Still not convinced? How about a selfish motivation?

Other drivers are either uninsured or underinsured. Most insurance companies will not provide uninsured motorist coverage in limits greater than the liability limits of the policy. Uninsured and underinsured motorist coverage from your policy pays on behalf of the driver who hits you if they are poorly insured. In a classic exercise of the golden rule, insurance companies only sell limits commensurate with the protection you offer others.

Proper limits of liability allow you to protect yourself from the improper coverage other people maintain.

So how much coverage is enough? What are reasonable limits of liability?

Ask our insurance professionals. And consider this:

Your assets are your excess insurance coverage. This means that when the limits of your policy are reached, your assets are at risk. Excess insurance Umbrella policies, for example is available in $1 million layers over your Automobile and Homeowners liability limits if those limits qualify are high enough. Protect yourself against underinsured drivers by increasing your uninsured motorist coverage.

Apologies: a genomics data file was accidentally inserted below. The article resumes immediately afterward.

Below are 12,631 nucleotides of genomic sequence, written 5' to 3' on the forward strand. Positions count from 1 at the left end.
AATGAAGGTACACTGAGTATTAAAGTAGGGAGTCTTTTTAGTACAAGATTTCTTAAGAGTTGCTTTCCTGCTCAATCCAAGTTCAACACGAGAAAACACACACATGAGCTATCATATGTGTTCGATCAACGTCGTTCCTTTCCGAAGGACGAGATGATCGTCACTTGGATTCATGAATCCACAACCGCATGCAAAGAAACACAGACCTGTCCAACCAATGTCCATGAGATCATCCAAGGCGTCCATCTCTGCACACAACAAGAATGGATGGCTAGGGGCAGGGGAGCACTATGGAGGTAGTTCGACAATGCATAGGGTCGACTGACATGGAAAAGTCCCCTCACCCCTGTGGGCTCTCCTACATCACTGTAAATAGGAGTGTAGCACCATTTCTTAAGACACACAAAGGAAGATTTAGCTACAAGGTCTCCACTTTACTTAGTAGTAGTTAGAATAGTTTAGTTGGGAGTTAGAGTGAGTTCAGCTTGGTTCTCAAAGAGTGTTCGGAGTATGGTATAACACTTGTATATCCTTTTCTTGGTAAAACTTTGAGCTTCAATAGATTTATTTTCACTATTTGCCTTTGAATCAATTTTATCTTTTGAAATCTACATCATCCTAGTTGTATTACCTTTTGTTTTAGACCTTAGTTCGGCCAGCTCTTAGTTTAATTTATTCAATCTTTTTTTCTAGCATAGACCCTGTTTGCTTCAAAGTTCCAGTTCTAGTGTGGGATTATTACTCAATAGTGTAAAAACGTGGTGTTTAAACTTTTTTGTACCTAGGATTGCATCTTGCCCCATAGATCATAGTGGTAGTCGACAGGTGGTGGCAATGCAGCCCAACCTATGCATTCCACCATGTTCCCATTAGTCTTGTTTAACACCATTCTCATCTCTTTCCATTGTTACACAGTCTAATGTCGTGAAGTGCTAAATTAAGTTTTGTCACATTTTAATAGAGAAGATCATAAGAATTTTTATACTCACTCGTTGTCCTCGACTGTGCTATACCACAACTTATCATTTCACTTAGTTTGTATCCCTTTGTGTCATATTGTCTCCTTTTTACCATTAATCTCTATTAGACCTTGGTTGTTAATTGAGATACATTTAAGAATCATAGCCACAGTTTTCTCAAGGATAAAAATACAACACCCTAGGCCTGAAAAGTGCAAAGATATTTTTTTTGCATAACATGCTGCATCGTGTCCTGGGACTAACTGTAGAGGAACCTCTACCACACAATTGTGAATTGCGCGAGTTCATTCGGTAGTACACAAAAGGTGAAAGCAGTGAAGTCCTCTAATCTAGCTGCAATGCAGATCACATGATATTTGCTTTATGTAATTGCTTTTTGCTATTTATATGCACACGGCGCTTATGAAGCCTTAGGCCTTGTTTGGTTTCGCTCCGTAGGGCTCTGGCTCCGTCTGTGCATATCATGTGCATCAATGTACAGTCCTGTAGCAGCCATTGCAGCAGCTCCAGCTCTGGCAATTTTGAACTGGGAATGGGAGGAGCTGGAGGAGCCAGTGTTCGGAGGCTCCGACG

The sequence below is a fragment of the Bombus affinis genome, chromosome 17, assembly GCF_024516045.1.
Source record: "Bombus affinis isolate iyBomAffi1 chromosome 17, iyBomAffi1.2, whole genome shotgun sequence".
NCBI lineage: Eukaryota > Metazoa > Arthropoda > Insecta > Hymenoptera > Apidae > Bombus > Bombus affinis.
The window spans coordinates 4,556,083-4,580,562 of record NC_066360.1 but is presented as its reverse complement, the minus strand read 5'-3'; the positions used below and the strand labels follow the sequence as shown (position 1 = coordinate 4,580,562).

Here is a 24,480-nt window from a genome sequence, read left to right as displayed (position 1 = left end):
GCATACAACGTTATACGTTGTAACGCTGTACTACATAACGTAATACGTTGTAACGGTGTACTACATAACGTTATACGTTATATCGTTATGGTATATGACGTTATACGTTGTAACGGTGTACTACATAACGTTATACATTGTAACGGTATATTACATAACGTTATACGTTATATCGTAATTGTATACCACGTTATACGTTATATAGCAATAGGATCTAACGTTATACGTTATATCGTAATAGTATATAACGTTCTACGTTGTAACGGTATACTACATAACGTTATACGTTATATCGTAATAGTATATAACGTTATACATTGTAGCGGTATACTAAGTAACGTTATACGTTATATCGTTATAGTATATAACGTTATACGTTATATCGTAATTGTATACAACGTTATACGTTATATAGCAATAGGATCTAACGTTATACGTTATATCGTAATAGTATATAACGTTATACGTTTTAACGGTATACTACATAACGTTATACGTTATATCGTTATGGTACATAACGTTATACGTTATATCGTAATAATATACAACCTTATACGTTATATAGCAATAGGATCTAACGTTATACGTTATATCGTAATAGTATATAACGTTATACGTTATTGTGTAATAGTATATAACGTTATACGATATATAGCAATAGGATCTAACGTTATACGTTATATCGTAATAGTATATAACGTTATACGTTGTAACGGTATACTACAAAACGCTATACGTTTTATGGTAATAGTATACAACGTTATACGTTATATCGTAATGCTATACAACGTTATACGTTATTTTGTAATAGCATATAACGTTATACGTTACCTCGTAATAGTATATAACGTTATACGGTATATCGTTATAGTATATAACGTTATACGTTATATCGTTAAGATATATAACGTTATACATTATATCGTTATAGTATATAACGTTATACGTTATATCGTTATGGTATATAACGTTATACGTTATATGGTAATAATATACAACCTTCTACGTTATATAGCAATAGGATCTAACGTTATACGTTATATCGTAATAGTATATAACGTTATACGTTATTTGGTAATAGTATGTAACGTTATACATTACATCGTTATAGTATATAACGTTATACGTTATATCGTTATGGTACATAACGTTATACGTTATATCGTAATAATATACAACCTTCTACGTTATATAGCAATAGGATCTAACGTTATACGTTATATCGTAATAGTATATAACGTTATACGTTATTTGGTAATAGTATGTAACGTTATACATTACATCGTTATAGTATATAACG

www.FittsInsurance.com

888.697.6542

Winterizing Your Car

Posted on: No Comments

Yes, it’s that time again — time to fish the snow tires and ice-scraper out from the depths of your garage. Here are some additional ways to help protect you and your car this winter:

• Use snow tires or chains for icy conditions.

• In extreme temperatures use an engine heating system.

• Make sure the rear window defroster works.

• Install winter wipers and make sure the wind-shield washer is full of non-freezable fluid.

• Check the radiator antifreeze; have it refilled if necessary.

• Check the battery, belts, and brakes.

However, the most important thing for you to remember this winter season is to avoid driving in storms. Although the idea sounds straight forward enough, the National Weather Service says 70% of fatalities related to ice and snow occur in automobiles. Once your car is prepared for the winter weather, call us. We’ll be sure your insurance is ready for the season as well.

Steer clear of car breakins

Posted on: 1 Comment